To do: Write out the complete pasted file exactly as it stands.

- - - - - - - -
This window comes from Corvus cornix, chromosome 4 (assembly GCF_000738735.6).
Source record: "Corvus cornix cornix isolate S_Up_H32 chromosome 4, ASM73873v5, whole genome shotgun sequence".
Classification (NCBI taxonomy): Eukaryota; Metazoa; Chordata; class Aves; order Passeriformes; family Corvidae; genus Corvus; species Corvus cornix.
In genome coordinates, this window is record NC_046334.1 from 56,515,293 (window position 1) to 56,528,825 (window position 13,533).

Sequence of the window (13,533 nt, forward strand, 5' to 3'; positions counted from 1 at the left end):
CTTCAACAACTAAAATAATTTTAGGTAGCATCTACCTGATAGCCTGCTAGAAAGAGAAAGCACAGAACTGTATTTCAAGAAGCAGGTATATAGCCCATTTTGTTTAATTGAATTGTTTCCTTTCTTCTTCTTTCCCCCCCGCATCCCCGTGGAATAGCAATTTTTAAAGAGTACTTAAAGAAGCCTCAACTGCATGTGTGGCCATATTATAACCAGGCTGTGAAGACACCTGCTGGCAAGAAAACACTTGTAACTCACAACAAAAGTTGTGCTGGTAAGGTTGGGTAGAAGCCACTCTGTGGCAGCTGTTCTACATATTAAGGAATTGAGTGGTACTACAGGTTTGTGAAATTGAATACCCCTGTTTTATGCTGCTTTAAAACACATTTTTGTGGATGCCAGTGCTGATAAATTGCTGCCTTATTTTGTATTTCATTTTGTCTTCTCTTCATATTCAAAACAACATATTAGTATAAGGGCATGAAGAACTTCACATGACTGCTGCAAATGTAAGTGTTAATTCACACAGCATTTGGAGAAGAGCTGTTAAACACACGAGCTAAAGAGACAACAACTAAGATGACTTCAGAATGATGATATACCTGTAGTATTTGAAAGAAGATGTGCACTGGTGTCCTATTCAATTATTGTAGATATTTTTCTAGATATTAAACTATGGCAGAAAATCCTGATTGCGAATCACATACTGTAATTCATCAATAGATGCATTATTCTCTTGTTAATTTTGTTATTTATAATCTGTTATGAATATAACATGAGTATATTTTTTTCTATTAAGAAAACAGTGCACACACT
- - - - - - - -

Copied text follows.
This window comes from Corvus cornix, chromosome 4 (assembly GCF_000738735.6).
Source record: "Corvus cornix cornix isolate S_Up_H32 chromosome 4, ASM73873v5, whole genome shotgun sequence".
Classification (NCBI taxonomy): Eukaryota; Metazoa; Chordata; class Aves; order Passeriformes; family Corvidae; genus Corvus; species Corvus cornix.
In genome coordinates, this window is record NC_046334.1 from 56,515,293 (window position 1) to 56,528,825 (window position 13,533).

Sequence of the window (13,533 nt, forward strand, 5' to 3'; positions counted from 1 at the left end):
CTTCAACAACTAAAATAATTTTAGGTAGCATCTACCTGATAGCCTGCTAGAAAGAGAAAGCACAGAACTGTATTTCAAGAAGCAGGTATATAGCCCATTTTGTTTAATTGAATTGTTTCCTTTCTTCTTCTTTCCCCCCCGCATCCCCGTGGAATAGCAATTTTTAAAGAGTACTTAAAGAAGCCTCAACTGCATGTGTGGCCATATTATAACCAGGCTGTGAAGACACCTGCTGGCAAGAAAACACTTGTAACTCACAACAAAAGTTGTGCTGGTAAGGTTGGGTAGAAGCCACTCTGTGGCAGCTGTTCTACATATTAAGGAATTGAGTGGTACTACAGGTTTGTGAAATTGAATACCCCTGTTTTATGCTGCTTTAAAACACATTTTTGTGGATGCCAGTGCTGATAAATTGCTGCCTTATTTTGTATTTCATTTTGTCTTCTCTTCATATTCAAAACAACATATTAGTATAAGGGCATGAAGAACTTCACATGACTGCTGCAAATGTAAGTGTTAATTCACACAGCATTTGGAGAAGAGCTGTTAAACACACGAGCTAAAGAGACAACAACTAAGATGACTTCAGAATGATGATATACCTGTAGTATTTGAAAGAAGATGTGCACTGGTGTCCTATTCAATTATTGTAGATATTTTTCTAGATATTAAACTATGGCAGAAAATCCTGATTGCGAATCACATACTGTAATTCATCAATAGATGCATTATTCTCTTGTTAATTTTGTTATTTATAATCTGTTATGAATATAACATGAGTATATTTTTTTCTATTAAGAAAACAGTGCACACACT